There are two schools of thought in play – both that have supporting evidence behind them. The first is that, by this point in the season, a team "is what it is". There aren't likely to be any major improvements in play as West Virginia heads down the stretch, and any observer of the Mountaineers know what the trouble areas are. Poor shooting by several team members, next to no offensive contributions from others, and an unwillingness to play with the effort required to win close games in the Big East have combined to put WVU in a must win-situation entering the final week of the regular season. So, the question resulting from this scenario is a simple one – is West Virginia good enough to defeat DePaul, USF and a first round Big East tournament foe?
The Mountaineers should be good enough to knock off DePaul on the basis of talent, but at this point making the same judgment against USF might be a difficult one at this point. And that doesn't take into account the fact that the Bulls are fighting for a spot of their own, and simply can't afford another loss until, say, the Big East semifinals. Then there's the case of West Virginia's yet to be determined tournament foe – which might be as much a question of match-up as it is of anything else. Still, based on West Virginia's performance all season, it's not as if the Mountaineers should be woefully outclassed in any of these three games. Even without any great improvement in performance, West Virginia has a chance to win its way in.
The second view is one that looks back to WVU's best performances of the season. If the Mountaineers could play well enough to beat Kansas State, Georgetown and Cincinnati, and take a number of other highly-rated teams to the wire, shouldn't it be good enough to pull it all together for a late season surge?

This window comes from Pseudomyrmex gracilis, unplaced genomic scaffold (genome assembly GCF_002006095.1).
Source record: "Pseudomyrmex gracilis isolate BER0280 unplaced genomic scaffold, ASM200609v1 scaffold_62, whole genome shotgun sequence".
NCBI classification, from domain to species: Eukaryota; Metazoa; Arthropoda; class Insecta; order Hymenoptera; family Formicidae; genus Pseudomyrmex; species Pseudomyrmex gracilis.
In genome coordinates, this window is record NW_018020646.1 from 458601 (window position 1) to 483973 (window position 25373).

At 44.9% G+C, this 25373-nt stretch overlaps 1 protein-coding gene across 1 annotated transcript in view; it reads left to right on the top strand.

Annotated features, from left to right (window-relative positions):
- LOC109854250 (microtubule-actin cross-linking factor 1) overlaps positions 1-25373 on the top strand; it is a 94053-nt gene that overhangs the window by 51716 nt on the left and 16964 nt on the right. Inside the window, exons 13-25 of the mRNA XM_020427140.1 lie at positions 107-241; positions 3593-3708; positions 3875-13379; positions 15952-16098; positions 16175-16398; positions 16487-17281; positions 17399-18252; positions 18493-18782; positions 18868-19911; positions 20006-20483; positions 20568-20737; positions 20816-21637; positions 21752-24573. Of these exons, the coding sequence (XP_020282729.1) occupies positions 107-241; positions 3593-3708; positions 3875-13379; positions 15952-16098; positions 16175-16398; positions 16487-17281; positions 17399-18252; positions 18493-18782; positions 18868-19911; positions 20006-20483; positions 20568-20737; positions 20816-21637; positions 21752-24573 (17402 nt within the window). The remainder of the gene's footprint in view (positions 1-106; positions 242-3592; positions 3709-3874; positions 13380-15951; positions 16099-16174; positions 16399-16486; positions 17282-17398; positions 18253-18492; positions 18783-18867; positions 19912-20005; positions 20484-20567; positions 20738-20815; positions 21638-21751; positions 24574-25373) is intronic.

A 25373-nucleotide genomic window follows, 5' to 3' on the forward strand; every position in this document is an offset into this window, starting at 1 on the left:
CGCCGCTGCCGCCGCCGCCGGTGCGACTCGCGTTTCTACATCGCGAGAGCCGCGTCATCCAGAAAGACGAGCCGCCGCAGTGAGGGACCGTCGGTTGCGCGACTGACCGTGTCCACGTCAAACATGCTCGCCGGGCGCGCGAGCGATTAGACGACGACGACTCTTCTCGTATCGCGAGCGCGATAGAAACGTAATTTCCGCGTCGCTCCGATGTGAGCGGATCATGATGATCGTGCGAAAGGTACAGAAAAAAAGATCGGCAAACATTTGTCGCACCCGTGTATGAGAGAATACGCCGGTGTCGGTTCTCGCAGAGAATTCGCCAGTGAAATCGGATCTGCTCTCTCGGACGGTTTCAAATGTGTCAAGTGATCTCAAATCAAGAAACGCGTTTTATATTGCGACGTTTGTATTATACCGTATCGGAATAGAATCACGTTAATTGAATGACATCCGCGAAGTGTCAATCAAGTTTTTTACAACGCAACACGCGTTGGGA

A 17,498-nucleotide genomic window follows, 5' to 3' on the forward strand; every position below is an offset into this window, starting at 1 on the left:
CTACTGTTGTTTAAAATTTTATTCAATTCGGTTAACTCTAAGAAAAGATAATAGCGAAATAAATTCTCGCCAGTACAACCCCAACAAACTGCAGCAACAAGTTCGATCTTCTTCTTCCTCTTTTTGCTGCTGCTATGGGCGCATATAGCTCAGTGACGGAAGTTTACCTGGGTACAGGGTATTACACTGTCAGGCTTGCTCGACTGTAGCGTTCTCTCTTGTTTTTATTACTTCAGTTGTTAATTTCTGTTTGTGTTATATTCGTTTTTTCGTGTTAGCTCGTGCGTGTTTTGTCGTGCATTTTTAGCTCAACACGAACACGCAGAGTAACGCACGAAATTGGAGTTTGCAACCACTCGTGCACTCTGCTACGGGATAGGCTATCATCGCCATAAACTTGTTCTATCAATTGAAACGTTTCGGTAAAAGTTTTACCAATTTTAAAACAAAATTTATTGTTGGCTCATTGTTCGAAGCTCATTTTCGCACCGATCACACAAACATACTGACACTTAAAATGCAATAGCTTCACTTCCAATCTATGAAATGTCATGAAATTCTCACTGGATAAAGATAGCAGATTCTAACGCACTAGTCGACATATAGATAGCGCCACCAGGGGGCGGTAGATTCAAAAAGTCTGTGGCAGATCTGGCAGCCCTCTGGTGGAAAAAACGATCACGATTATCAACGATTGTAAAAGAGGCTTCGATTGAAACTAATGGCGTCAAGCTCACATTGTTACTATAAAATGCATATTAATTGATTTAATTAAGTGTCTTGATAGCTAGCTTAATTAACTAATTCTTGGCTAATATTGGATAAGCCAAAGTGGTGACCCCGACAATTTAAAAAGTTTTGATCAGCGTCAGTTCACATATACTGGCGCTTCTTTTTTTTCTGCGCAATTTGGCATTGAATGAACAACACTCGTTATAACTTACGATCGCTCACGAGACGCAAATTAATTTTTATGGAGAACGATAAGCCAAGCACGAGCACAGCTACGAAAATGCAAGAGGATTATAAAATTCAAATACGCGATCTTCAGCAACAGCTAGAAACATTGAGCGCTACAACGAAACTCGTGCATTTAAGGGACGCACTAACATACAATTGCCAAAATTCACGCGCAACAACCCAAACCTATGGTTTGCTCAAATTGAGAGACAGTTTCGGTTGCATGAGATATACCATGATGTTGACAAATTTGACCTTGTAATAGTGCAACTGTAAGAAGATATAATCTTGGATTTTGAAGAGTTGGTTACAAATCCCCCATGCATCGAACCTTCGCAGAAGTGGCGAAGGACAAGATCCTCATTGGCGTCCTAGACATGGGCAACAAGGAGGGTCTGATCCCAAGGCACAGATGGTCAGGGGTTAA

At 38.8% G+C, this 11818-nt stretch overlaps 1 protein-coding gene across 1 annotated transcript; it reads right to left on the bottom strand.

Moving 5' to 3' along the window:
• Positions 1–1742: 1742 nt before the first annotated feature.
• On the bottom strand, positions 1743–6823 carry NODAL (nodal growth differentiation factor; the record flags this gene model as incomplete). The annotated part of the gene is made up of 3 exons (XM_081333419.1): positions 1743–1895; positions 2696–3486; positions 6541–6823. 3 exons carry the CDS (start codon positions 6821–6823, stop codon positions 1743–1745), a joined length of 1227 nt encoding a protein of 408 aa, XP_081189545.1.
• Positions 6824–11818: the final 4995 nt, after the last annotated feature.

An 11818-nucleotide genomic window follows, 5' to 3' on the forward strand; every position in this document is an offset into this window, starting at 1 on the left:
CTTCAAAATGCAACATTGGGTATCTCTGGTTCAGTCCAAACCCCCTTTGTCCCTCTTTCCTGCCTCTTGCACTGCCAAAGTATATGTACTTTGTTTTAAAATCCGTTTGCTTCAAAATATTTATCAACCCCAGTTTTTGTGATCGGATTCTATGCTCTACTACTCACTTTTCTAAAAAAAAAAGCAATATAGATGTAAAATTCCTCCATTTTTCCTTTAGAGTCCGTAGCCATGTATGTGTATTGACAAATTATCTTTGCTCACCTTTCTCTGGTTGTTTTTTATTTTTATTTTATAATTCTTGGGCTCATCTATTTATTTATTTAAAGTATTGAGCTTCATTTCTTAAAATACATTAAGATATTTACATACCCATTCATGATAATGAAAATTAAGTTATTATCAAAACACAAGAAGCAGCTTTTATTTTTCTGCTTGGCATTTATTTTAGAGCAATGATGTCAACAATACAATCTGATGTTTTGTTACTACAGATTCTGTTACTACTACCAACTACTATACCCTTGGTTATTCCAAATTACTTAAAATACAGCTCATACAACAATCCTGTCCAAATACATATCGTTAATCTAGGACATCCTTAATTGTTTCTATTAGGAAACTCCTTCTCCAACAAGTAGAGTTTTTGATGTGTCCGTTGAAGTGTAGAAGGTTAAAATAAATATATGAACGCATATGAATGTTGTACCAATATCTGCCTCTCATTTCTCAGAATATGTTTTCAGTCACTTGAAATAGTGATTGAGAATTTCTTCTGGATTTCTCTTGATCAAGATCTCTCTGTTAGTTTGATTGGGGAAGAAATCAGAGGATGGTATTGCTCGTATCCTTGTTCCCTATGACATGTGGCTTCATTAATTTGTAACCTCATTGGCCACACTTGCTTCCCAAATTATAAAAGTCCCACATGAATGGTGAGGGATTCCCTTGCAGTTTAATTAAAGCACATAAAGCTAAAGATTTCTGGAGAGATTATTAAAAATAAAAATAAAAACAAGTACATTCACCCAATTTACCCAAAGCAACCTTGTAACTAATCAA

On the surface, again, it would seem as if the answer should be yes. After all, if freshmen and newcomers were poised enough, and understood enough, to play well against those teams, shouldn't they be able to do so against the worst team in the Big East, and another that sits behind two teams West Virginia owns wins over? Logic says yes, but the path this Mountaineer team has taken makes that nothing more than a guess at this point. Over it's last 2-7 stretch, the Mountaineers have beaten a Pitt team that mailed in a second ha;f and barely beat a Providence team that at the time resided in the league cellar. It has lost close games and blowouts, and in all of the former has failed to make the sorts of plays down the stretch that characterized its win over K-State and close losses to squads such as Baylor, Syracuse and Louisville.
The problem with this analysis? It's based, in large part, on what West Virginia has done at various points this season. WVU has been as inconsistent in its play as a gaggle of high school girls trying to decide what to wear to the movies on Friday night – so predicting the outcomes of either based on past performance is futile.
What West Virginia can control is effort – if it plays hard the entire game, it can win its next three and get an NCAA bid. However, there's not much to suggest that the Mountaineers will achieve even that task – and as a result, WVU's postseason fate is in grave doubt. We'll have more on that coming up shortly.